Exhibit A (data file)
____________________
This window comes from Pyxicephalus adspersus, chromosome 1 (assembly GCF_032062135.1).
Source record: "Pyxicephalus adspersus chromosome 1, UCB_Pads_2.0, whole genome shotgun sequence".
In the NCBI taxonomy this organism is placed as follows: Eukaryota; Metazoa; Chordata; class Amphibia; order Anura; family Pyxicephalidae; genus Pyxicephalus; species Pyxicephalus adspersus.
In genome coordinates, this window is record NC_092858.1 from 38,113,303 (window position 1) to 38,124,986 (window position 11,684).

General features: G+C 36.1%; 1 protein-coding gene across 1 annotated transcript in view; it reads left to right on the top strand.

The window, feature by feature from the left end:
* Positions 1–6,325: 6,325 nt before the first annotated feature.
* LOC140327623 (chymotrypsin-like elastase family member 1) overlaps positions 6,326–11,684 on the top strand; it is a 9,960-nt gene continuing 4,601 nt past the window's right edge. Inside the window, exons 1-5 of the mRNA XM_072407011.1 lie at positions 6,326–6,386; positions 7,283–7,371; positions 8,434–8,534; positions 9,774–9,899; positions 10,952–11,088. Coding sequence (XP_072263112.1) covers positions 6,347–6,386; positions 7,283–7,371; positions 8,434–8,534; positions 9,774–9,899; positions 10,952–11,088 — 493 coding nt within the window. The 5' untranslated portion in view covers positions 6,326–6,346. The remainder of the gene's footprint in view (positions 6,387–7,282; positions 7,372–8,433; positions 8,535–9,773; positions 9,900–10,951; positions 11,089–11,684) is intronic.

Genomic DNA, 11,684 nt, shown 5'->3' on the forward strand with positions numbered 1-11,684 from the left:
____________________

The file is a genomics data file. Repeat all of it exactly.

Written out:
This window comes from Pyxicephalus adspersus, chromosome 1 (assembly GCF_032062135.1).
Source record: "Pyxicephalus adspersus chromosome 1, UCB_Pads_2.0, whole genome shotgun sequence".
In the NCBI taxonomy this organism is placed as follows: Eukaryota; Metazoa; Chordata; class Amphibia; order Anura; family Pyxicephalidae; genus Pyxicephalus; species Pyxicephalus adspersus.
In genome coordinates, this window is record NC_092858.1 from 38,113,303 (window position 1) to 38,124,986 (window position 11,684).

General features: G+C 36.1%; 1 protein-coding gene across 1 annotated transcript in view; it reads left to right on the top strand.

The window, feature by feature from the left end:
* Positions 1–6,325: 6,325 nt before the first annotated feature.
* LOC140327623 (chymotrypsin-like elastase family member 1) overlaps positions 6,326–11,684 on the top strand; it is a 9,960-nt gene continuing 4,601 nt past the window's right edge. Inside the window, exons 1-5 of the mRNA XM_072407011.1 lie at positions 6,326–6,386; positions 7,283–7,371; positions 8,434–8,534; positions 9,774–9,899; positions 10,952–11,088. Coding sequence (XP_072263112.1) covers positions 6,347–6,386; positions 7,283–7,371; positions 8,434–8,534; positions 9,774–9,899; positions 10,952–11,088 — 493 coding nt within the window. The 5' untranslated portion in view covers positions 6,326–6,346. The remainder of the gene's footprint in view (positions 6,387–7,282; positions 7,372–8,433; positions 8,535–9,773; positions 9,900–10,951; positions 11,089–11,684) is intronic.

Genomic DNA, 11,684 nt, shown 5'->3' on the forward strand with positions numbered 1-11,684 from the left: